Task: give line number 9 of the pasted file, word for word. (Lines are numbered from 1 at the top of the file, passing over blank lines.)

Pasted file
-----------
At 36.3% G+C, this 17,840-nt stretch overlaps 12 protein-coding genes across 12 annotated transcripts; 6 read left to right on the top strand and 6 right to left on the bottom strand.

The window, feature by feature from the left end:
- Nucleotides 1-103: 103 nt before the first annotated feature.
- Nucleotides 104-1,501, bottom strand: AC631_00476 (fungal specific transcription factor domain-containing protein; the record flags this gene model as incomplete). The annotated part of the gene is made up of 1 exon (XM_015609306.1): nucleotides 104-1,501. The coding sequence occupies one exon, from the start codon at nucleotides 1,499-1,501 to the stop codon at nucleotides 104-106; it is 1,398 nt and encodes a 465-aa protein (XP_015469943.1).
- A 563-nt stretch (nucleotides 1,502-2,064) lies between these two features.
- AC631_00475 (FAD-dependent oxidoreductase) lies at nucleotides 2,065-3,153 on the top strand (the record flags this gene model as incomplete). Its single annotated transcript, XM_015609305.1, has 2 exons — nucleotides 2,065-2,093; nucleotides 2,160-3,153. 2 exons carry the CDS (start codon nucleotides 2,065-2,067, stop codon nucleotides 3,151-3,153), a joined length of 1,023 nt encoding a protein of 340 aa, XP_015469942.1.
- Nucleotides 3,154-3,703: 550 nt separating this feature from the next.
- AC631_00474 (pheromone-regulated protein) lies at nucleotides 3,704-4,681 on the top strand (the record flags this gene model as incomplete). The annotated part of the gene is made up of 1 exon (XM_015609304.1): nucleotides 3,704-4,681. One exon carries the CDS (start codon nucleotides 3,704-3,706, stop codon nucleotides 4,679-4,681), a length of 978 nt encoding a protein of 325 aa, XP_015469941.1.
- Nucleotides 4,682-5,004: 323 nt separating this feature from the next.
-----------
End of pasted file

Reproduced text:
- Nucleotides 4,682-5,004: 323 nt separating this feature from the next.